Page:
George Mortlock from Old Bar has been named this year's Riding for the Disabled NSW Rider of the Year.
The 10-year-old has come along way since his first visit to Taree's RDA three years ago.
"There's been a massive change in him," said his mother, Corissa Mortlock.
"He was awarded because of where he came from and where he is now."
George has challenges arising from an over sensitive sensory processing disorder and he is also, technically, non-verbal.
"He doesn't have words and has no sense of functional speech but can say cow and horse."
Corissa said George has a great love of animals but because of his sensory sensitivities gets overloaded with the movements of animals.
Corissa, who used to love horse riding herself, knew of the RDA and thought they would give it a try for him.
"They had a spot and he met his coach, Maureen Turner.
"The first lesson was a terrible, terrible nightmare. He wanted to interact with the horse but didn't know how. You'd take him to try and leave and he'd be screaming 'horse!'."
In the citation submitted for his award nomination, coach Maureen said of that first lesson: "His ear piercing screams and his strong physical attempts to escape were overruled by him pointing and indicating with sign that he did want to ride."
Corissa said every time the horse would sneeze or do something unexpected, George would react. At first he would refused to get onto a horse or sit in a saddle.
With lots of patience and some games, he progressed.
"Once he was on a horse, he would lie over the horse," said Corissa.
"He was totally entranced with the legs of the horse and loves watching the muscles move and the fact they have four legs and not two."
She said he would do "acrobatic moves" over the horse, bending all sorts of directions to have a good look at the legs.
"Now he sits beautifully in the saddle and is steering the horse using the reins."
In the citation, Maureen said the long period where he would only lie across or along the horse, or lead it, were not wasted, as it resulted in him being able to watch or feel the movement of the horse beneath him. This was a big part of him developing the ability to now successfully enjoy a full lesson sitting in a saddle.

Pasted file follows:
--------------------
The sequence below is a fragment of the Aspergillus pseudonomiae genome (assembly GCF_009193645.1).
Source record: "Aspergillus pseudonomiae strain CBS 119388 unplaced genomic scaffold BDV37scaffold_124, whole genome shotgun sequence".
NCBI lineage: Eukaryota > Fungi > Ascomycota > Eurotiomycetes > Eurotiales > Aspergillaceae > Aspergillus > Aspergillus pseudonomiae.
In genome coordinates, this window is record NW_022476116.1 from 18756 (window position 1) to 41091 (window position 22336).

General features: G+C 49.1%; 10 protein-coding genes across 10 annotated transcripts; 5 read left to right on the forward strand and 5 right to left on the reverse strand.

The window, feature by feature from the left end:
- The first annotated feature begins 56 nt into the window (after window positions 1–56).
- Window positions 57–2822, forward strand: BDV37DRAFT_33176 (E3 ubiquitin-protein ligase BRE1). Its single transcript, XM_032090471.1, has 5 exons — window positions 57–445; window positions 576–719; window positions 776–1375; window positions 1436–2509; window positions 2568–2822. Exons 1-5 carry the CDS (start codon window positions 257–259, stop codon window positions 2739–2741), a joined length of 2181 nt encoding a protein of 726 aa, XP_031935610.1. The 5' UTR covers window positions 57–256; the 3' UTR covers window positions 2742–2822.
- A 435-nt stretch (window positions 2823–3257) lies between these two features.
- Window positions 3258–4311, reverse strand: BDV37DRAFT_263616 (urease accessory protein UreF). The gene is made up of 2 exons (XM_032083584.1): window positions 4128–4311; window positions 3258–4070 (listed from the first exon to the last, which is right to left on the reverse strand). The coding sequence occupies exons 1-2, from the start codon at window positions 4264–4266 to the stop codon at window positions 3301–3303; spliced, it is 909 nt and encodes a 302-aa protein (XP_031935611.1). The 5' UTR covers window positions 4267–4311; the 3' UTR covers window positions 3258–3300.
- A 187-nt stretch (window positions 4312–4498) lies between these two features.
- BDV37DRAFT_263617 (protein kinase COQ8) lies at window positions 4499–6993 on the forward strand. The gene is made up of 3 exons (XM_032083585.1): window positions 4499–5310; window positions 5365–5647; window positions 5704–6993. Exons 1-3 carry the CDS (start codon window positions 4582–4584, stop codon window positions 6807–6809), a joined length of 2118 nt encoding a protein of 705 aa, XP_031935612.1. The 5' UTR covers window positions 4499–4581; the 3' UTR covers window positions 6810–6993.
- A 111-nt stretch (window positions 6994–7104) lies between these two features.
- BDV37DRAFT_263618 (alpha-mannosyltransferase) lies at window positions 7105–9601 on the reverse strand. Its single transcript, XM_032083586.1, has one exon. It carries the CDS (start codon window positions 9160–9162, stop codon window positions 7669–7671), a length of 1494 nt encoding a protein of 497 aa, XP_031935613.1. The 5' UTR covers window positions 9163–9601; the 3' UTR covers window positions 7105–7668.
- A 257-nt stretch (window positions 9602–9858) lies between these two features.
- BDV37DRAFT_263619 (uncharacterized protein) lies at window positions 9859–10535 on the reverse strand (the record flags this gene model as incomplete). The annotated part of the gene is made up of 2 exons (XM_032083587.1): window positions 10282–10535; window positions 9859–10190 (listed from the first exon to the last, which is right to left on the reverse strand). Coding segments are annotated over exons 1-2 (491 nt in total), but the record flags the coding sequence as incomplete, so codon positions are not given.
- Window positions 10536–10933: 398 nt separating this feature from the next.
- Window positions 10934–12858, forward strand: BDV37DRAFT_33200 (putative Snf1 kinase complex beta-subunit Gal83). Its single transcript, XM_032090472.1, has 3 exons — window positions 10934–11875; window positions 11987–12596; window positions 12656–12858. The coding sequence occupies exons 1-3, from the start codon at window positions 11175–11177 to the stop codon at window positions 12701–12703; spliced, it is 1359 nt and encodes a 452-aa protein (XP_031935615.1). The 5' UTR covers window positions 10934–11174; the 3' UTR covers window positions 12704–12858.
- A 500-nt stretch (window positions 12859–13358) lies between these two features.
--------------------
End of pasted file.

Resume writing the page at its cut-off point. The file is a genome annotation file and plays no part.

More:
She also said since participating in RDA, George has become much more grounded in his emotions, trust and confidence.
Her original nomination was for the local award, with George winning at the local and regional level, and now State.
"That's pretty cool," said Corissa. "I thought it was good enough for him to win the local one!"
Riding for the Disabled runs for about six months of the year, starting in March.
Lessons have stopped due to COVID-19, meaning George has only had three rides this year.
Corissa said the lack of contact with the horses as well as the loss of some of his other activities due to the coronavirus, has negatively impacted on him.
"He hasn't been around horses and he's not getting the calming effects. Swimming is another thing that helps him tremendously.
"Since we've all been home his reaction to sounds and sensitivity has got worse, and his ability to cope.
"We had a perfect bubble going at the end of last year, we won't take that for granted again."
One activity he has been able to continue is surfing and Corissa said he has improved at that skill significantly, now with the ability to read the waves and paddle out the back.
George worked with his horse riding coach Maureen for two years, until her retirement at the end of last year.
He has also retired three horses over the years and was onto his third horse this year.
"Each horse he's gelled with is the oldest horse and they have been due to retire," said Corissa.
"His first horse, Cinnamon, was absolutely amazing. For her to cope with George... she was just a very special animal."
He rode Turbo last year and was starting with Commanche this year.
Corissa said George wouldn't be where he was today without his coach.
"Maureen was absolutely amazing with us. This is a dual award as far as I'm concerned."
While you're with us...
Did you know the Manning River Times offers breaking news alerts and a weekly email newsletter? Keep up-to-date with all the local news: sign up here.